According to the author Sidney Harcave, who wrote The Russian Revolution of 1905, there were four problems in Russian society at the time that had led to the revolution. These are the agrarian problem, the nationality problem, the labor problem, and the educated class as a problem. While individually these may have not made a difference, the combination of these problems created the conditions for a potential revolution.  "At the turn of the century, discontent with the Tsar’s dictatorship was manifested not only through the growth of political parties dedicated to the overthrow of the monarchy but also through industrial strikes for better wages and working conditions, protests and riots among peasants, university demonstrations, and the assassination of government officials, often done by Socialist Revolutionaries. " The government finally recognized these problems, albeit in a shortsighted and narrow-minded way.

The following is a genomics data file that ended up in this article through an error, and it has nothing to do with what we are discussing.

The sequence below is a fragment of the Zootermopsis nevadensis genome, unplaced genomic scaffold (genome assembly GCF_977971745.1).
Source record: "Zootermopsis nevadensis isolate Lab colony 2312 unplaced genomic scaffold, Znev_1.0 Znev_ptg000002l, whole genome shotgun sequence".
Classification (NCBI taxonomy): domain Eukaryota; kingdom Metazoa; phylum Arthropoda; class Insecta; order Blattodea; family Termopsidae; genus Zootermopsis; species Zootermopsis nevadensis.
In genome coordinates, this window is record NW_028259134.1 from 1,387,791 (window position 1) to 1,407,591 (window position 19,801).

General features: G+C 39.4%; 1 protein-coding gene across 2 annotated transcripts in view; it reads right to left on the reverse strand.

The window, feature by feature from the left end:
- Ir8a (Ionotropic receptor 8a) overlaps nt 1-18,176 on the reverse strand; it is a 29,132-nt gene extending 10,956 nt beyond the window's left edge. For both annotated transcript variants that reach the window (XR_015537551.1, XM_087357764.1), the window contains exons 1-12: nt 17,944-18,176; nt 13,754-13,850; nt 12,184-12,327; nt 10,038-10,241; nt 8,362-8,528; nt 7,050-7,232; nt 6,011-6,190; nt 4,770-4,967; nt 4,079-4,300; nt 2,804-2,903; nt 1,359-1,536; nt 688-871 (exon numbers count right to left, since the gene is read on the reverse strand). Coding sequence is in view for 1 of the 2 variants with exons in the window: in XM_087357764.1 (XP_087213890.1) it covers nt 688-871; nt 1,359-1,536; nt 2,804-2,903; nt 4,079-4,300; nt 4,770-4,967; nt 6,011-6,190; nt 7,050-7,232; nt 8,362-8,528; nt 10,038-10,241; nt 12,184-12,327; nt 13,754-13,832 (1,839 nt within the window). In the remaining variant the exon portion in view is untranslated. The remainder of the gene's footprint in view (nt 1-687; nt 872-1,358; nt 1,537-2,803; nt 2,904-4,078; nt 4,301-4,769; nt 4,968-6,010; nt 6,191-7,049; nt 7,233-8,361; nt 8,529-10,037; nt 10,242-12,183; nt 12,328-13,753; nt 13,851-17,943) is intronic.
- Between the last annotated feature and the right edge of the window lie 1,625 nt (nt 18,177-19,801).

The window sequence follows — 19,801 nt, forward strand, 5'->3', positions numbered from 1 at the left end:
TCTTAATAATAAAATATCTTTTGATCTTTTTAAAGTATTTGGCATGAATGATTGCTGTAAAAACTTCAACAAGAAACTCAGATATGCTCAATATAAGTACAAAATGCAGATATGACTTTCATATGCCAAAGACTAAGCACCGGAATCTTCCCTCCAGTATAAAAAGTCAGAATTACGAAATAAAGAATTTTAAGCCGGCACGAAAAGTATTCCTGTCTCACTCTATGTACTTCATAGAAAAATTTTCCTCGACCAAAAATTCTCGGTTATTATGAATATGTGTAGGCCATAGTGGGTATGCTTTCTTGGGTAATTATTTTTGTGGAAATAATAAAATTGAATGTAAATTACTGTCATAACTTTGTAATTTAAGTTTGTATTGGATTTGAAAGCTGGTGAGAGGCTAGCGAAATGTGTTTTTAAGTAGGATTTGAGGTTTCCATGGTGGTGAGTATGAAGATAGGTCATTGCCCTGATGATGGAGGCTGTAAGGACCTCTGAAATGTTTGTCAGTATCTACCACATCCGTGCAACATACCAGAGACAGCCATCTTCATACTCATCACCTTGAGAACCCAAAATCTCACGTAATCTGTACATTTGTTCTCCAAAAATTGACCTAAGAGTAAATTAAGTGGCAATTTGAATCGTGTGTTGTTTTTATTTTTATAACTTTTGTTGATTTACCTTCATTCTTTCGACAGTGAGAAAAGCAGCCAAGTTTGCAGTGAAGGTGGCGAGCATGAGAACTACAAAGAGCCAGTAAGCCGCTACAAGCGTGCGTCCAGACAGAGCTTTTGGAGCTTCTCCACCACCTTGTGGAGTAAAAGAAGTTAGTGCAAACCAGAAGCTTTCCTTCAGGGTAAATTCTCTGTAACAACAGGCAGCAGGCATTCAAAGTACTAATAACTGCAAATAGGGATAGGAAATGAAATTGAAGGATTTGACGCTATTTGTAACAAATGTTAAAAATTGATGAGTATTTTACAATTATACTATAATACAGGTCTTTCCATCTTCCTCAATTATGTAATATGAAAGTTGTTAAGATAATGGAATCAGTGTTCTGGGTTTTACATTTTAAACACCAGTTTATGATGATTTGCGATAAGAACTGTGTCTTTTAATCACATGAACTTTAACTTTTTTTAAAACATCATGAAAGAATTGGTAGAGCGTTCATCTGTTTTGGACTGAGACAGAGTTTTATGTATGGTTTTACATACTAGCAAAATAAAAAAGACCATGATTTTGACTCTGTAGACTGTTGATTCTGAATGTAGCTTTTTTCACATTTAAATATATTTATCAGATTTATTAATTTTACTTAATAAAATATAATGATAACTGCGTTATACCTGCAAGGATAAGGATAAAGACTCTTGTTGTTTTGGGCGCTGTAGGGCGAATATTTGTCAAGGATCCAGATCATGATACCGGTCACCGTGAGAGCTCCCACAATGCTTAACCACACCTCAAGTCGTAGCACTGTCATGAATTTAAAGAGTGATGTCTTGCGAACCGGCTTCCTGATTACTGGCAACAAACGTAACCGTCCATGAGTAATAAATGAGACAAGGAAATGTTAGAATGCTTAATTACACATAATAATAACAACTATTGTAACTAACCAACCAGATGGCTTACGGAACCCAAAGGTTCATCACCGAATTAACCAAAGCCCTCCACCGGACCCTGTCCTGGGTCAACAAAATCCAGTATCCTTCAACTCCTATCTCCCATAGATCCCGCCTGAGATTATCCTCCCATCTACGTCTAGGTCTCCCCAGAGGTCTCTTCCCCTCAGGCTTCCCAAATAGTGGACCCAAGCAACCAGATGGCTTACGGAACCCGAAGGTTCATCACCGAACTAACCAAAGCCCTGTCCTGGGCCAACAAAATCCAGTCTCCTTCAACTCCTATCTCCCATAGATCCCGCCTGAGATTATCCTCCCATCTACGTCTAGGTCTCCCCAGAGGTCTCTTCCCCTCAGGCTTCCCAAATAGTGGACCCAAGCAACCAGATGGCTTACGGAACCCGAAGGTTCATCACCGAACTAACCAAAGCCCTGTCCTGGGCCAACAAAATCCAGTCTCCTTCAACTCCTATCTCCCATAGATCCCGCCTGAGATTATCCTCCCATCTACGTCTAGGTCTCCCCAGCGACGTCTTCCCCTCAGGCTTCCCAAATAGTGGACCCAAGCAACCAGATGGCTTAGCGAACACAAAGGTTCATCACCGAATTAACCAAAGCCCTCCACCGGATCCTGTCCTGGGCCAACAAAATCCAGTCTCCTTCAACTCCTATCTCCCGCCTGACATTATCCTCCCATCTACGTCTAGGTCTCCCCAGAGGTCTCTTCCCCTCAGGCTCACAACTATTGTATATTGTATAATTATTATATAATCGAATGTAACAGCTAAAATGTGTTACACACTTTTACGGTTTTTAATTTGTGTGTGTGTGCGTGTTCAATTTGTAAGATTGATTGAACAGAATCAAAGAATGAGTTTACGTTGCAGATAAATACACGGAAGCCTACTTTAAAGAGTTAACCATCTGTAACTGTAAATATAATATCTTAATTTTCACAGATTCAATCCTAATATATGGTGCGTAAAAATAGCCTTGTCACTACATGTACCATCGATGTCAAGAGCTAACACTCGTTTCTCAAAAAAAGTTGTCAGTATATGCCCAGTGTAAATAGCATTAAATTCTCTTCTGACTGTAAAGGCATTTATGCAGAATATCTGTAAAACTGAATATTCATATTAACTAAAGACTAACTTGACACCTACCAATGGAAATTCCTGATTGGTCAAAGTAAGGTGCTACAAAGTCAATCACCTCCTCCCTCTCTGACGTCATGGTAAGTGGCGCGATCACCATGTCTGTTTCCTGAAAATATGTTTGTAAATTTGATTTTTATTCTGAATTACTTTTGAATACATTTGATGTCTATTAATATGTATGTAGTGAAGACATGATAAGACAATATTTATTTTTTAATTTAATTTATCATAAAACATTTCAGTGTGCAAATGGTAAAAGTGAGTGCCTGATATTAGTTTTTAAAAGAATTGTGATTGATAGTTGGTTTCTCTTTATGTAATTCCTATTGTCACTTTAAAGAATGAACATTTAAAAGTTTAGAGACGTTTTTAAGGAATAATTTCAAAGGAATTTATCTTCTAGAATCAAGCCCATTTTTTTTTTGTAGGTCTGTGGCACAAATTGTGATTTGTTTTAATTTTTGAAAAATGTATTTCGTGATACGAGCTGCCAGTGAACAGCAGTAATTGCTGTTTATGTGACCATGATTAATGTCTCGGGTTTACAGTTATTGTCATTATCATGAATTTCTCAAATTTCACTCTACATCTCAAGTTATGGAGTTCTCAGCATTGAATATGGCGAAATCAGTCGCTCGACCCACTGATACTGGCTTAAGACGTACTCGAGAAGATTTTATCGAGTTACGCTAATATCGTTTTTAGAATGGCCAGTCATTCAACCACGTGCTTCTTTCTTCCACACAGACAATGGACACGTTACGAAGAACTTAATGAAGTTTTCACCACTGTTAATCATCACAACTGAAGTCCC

Lenin had a great impact on Russia and the Russian people with his range of policies and events that took place during his time in power. These had huge political and economic effects and had both short-term and long-term impacts. Even in exile, Lenin’s time in Germany did not stop him from organizing yet another Bolshevik uprising in Russia in October 1917. He put the Bolshevik Central Committee under massive pressure and their final decision to hold an uprising shows Lenin’s power and influence within the party. This was only a temporary victory for the Bolsheviks as they lost support of the majority of the Russian population.